A Late Hatch

Since shifting my guides in late May, I have made frequent trips back to the scene; a lovely point of land in Bowness Park by the Bow River jutting out into a lake that flanks the river on the south side. A park bench commands the point and a large cottonwood tree grows at the water’s edge near the point. In late June, I walked out to the cottonwood and noticed two ducks jump into the water and swim away. Upon further inspection I discovered a nest behind the cottonwood filled with eight or nine eggs and quickly left the point, retiring to the park bench some thirty feet away to see if the nest would be reoccupied. The female came back within minutes and all was well.
The point is on a small island connected on either end by walkways and bridges with a small marina along the main shoreline for renting canoes and paddleboats to the park visitors and the concession stand not far away. Few people come to the actual point but the boats take that route in and out of the marina so it is a high traffic area.
I began to include a nest inspection on my walks and visited the nest at least a half dozen times over the next two or three weeks. I was a little more circumspect in my visits, walking quietly to the cottonwood and peering behind it to see the sitting mother hunkered down on her nest resolutely incubating her clutch of eggs. On none of these subsequent visits did she leave, either growing more used to my visits or perhaps unaware of my presence. On one occasion I told a friend over breakfast of the situation and she asked to see for herself, so momma duck had two visitors on that occasion.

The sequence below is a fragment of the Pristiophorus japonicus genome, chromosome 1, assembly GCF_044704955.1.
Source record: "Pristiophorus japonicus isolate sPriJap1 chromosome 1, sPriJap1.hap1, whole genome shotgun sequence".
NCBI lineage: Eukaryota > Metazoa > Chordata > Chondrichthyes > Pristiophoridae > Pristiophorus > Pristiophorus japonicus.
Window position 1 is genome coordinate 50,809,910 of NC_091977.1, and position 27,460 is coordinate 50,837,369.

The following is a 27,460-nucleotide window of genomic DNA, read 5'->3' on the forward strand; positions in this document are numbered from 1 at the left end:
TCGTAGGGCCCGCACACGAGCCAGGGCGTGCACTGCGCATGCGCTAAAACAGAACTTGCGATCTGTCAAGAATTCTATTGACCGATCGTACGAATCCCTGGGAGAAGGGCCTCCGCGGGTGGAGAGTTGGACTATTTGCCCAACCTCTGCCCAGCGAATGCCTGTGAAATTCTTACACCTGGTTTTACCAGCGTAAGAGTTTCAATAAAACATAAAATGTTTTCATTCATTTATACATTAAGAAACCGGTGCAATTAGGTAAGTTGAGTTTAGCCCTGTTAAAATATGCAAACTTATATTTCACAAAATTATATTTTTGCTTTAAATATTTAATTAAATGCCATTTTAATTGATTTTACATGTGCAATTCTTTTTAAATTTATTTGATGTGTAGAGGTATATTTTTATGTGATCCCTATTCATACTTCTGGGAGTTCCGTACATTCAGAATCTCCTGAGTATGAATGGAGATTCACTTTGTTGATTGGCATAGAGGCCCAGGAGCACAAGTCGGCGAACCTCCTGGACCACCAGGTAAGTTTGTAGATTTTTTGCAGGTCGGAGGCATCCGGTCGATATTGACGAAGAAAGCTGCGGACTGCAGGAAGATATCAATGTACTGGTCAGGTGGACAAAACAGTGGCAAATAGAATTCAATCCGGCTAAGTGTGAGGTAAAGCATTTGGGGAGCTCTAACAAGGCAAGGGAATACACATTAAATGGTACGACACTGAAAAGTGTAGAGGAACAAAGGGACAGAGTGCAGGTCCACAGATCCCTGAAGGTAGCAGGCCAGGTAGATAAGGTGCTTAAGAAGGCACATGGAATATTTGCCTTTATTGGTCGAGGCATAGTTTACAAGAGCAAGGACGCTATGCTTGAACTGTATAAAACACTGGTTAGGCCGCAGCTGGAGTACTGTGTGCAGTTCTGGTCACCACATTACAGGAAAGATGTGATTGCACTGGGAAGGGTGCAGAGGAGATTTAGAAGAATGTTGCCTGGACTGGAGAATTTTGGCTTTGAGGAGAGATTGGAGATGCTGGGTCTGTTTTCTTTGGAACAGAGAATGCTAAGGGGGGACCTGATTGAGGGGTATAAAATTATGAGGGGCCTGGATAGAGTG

This is late for a mallard duck to be incubating eggs and many broods have long since hatched and swim in various waterways growing in preparation for the fall migration. What sometimes happens is the first nest meets with some natural disaster and the female duck tries again. The male is present for the early stages and for fertilization and then takes his leave, so the incubation and care for the ducklings is entirely up to the female.
Yesterday’s walk had a different origin as I caught a ride to the distant Brentwood train station and then walked home. I chose the spectacular Bow River route home and detoured to the south side of the river in order to check on the nest turning the two plus hour walk into a walk of four hours or more. It was well worth the extra miles.
I asked my guides to vacate the park bench for my arrival and got there just before a couple who were looking for a park bench and chose one on the mainland part of the lakefront across from the point. After claiming the bench, I went out to the cottonwood and peered between its two thick trunks. The nest was empty. Upon further inspection I discovered several half shells but otherwise no sign of life and retired to my bench asking that I be shown the newly hatched brood. After a few minutes of reflection and enjoying the tranquil beauty, I set off home completing my traverse of the island.
There they were. Proud momma surrounded by nine baby ducklings all what I call teacup size. She was swimming near the marina and they all clustered around her doing their thing foraging as they went but never more than a few feet from the safety of her presence. She was leading the parade and they stayed nearby as though attached by invisible strings. A few passerbies made comment, but ducks are a common sight in the park, so there was no major commotion.
So far, so good. May they continue to mature and join the migration in the fall and may this resolute mother duck have many more successful broods.
Freedom for humanity…


About freedom4humanity

Serving Humanity with information about the Divine process of Ascension.
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